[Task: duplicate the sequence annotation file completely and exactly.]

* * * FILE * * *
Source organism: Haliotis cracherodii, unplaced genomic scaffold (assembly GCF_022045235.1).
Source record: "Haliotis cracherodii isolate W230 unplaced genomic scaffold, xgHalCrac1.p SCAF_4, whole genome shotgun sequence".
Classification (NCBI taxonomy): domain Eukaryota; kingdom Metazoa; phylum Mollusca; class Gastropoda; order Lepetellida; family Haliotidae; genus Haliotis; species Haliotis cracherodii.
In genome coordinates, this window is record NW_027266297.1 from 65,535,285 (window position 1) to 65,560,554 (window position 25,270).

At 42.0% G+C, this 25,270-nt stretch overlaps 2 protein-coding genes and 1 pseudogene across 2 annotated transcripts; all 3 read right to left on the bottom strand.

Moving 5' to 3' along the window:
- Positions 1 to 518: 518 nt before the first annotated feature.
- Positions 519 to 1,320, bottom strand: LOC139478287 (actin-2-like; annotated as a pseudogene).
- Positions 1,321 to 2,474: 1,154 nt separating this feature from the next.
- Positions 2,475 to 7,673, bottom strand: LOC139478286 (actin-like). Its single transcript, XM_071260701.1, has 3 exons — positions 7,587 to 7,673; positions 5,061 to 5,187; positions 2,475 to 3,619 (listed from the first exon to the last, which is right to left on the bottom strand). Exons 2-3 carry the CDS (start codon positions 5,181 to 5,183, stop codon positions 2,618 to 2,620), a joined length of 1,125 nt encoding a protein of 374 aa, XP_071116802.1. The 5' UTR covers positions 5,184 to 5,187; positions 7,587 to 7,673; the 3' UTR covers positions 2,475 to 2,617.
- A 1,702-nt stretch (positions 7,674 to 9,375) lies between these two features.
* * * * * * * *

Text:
Source organism: Haliotis cracherodii, unplaced genomic scaffold (assembly GCF_022045235.1).
Source record: "Haliotis cracherodii isolate W230 unplaced genomic scaffold, xgHalCrac1.p SCAF_4, whole genome shotgun sequence".
Classification (NCBI taxonomy): domain Eukaryota; kingdom Metazoa; phylum Mollusca; class Gastropoda; order Lepetellida; family Haliotidae; genus Haliotis; species Haliotis cracherodii.
In genome coordinates, this window is record NW_027266297.1 from 65,535,285 (window position 1) to 65,560,554 (window position 25,270).

At 42.0% G+C, this 25,270-nt stretch overlaps 2 protein-coding genes and 1 pseudogene across 2 annotated transcripts; all 3 read right to left on the bottom strand.

Moving 5' to 3' along the window:
- Positions 1 to 518: 518 nt before the first annotated feature.
- Positions 519 to 1,320, bottom strand: LOC139478287 (actin-2-like; annotated as a pseudogene).
- Positions 1,321 to 2,474: 1,154 nt separating this feature from the next.
- Positions 2,475 to 7,673, bottom strand: LOC139478286 (actin-like). Its single transcript, XM_071260701.1, has 3 exons — positions 7,587 to 7,673; positions 5,061 to 5,187; positions 2,475 to 3,619 (listed from the first exon to the last, which is right to left on the bottom strand). Exons 2-3 carry the CDS (start codon positions 5,181 to 5,183, stop codon positions 2,618 to 2,620), a joined length of 1,125 nt encoding a protein of 374 aa, XP_071116802.1. The 5' UTR covers positions 5,184 to 5,187; positions 7,587 to 7,673; the 3' UTR covers positions 2,475 to 2,617.
- A 1,702-nt stretch (positions 7,674 to 9,375) lies between these two features.